15. Pingback: Allowing traceroutes though the ASA firewall | Random Tech Notes

  16. Naser says:

    HI Paul
    In this case after letting the ASA permit the tracert then how secure is the ASA, or it has noting to do with security

    • There is some security impact. I would qualify my position by saying any connectivity has some associated risk. The safest computer is the one that is buried in concrete somewhere, but we know that to be unrealistic. I find that we often have to balance security and functionality. So the risks from an ASA perspective fall into two categories–1) the ability to protect hosts and 2) the ability to protect the ASA itself. I typically wouldn’t be overly concerned about the security ramifications of permitting traceroute through a firewall. Hope that helps.

      • Naser says:

        Hi Paul
        Thank you for replying ,but my idea is to enable the access list when you want to test something and then disable it when you finish .
        In my case I have some access lists just for specific things but all the time are disabled .
        thanks again.

      • There’s certainly nothing wrong with your approach. I have often used ACEs in an ACL set to disabled for similar use cases. The approach is conservative, but there are use cases that require least privilege.

  17. Roberto says:

    Hi Paul, thanks for this great post.

    However by decreasing the TTL, I had to use ebgp multihop 2 for the direct connected BGP neighbors at a layer 3 perspective as the BGP neighhborship is set with a TTL of 1 by default.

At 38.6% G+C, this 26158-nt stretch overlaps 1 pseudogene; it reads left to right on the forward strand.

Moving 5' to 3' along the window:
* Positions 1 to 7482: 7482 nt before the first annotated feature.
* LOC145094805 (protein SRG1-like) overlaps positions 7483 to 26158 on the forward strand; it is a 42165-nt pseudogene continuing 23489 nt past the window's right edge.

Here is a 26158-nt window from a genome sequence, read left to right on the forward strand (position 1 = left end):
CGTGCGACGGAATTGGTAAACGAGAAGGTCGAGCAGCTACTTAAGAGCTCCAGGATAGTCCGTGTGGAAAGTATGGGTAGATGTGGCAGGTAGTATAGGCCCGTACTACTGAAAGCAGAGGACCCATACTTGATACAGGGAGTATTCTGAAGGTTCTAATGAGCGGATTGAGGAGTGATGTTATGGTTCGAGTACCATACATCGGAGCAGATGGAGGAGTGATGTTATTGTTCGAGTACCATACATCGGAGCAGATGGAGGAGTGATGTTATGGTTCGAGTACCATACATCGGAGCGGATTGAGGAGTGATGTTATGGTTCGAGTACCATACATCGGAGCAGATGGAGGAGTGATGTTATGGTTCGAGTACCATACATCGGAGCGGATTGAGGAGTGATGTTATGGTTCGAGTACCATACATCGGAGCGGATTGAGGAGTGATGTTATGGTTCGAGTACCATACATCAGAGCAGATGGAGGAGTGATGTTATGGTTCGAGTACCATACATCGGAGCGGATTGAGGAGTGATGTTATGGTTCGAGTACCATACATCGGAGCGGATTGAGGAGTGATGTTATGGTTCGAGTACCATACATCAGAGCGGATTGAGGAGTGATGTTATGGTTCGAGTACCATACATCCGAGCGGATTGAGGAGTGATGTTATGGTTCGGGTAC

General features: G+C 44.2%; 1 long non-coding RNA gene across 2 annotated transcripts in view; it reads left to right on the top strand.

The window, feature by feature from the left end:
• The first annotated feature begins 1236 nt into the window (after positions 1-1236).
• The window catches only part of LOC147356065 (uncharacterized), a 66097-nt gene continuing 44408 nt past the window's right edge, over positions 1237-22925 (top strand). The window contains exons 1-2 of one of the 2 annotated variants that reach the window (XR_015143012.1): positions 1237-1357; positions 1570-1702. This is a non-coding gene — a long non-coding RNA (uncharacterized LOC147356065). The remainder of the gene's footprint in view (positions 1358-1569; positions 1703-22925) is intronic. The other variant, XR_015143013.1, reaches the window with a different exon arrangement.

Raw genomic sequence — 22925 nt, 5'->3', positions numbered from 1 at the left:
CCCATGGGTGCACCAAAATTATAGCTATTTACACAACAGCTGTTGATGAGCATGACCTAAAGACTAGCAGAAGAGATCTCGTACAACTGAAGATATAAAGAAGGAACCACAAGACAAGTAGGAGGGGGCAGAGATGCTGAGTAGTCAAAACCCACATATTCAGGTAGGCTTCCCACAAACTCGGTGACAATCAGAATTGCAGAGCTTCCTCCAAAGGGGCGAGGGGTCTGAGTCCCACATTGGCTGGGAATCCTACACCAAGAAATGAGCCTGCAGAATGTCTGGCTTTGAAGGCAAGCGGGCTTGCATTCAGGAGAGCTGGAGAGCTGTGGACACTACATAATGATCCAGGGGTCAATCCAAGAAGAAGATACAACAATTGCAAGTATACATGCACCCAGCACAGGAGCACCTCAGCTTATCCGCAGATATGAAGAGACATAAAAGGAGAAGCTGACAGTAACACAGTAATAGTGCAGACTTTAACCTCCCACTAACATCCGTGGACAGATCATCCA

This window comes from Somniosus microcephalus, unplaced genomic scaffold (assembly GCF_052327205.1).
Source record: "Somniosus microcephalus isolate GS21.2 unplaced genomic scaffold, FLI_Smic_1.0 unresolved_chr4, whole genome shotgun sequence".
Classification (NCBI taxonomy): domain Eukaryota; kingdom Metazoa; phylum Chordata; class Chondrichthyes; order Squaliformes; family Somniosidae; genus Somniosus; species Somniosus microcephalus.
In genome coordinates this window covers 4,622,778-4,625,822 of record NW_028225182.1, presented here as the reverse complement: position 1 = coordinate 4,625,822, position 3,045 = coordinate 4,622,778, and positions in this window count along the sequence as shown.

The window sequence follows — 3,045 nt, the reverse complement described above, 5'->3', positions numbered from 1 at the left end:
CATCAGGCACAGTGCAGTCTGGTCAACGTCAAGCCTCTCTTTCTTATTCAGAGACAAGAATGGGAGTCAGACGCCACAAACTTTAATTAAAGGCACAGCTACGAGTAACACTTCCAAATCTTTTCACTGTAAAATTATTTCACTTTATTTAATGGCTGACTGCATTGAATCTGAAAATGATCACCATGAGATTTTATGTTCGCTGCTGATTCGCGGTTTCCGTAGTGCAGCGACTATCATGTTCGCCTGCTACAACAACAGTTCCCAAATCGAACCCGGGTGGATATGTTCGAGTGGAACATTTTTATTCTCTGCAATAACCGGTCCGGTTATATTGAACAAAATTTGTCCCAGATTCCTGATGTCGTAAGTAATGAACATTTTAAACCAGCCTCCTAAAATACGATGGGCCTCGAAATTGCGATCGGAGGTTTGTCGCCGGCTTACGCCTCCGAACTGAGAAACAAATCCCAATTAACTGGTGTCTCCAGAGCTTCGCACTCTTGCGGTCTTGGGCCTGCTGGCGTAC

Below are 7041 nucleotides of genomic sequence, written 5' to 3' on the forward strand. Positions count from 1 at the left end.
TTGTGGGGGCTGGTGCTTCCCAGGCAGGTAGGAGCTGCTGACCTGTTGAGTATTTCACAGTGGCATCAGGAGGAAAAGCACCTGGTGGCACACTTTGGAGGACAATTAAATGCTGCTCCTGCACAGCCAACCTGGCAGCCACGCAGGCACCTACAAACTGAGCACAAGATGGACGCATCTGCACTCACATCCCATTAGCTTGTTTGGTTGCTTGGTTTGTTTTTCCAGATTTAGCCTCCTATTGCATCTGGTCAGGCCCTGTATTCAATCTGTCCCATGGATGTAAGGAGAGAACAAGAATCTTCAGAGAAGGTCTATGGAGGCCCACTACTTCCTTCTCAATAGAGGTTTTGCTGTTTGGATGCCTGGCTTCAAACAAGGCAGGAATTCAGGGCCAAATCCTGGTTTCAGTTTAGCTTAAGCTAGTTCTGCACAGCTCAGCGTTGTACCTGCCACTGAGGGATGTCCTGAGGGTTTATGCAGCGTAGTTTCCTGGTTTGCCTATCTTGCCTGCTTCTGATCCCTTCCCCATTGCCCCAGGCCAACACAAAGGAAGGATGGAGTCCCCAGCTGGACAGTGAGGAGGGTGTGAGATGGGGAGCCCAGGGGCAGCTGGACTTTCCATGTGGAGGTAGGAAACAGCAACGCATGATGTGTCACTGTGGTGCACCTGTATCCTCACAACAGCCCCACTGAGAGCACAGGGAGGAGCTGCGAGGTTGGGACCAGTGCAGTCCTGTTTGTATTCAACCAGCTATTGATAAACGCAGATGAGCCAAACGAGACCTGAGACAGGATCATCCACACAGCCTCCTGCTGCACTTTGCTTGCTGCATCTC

So I have a ASA 5520 in transparent mode in between the ISP and internal routers and a /29 block for the interconnection, I use one IP address for the ISP router, another for the internal router which has the BGP session configured, and another one for the BVI interface used at the ASA.

    If I do not decrease the TTL at the ASA, the BGP session is formed successfully, however if I decrease the ttl and clear the BGP session, the BGP session is not coming up again until I configure it with ebgp multihop for increasing the TTL to 2 or more.

    Is there any other way to overcome the ebgp-multihop feature in order to form the BGP session with the TTL being decreased at the ASA?



  18. Craig Tompkins says:

    Will this allow trace on all interfaces or just Outside? In addition to my outside interface I have one that I’ll call “ABC” that I’d like to trace across. Do I just add “access-group outside_access_in in interface abc” as well or is there more too it?
    Thanks for any help!

  19. MANI says:

    thank you !! I was struggling to solve the same issue from my scenario . This is helpful for me . Thanks again .

  20. Willy Chuang says:

    Hi Paul
    I have been following with your step,but…still fail,
    i already haven’t any idea…so, can you give me a hand , please…!!
    my e-mail is [email protected] , can i send config & topology for you ?
    let me know,Thank you.

Comments are closed.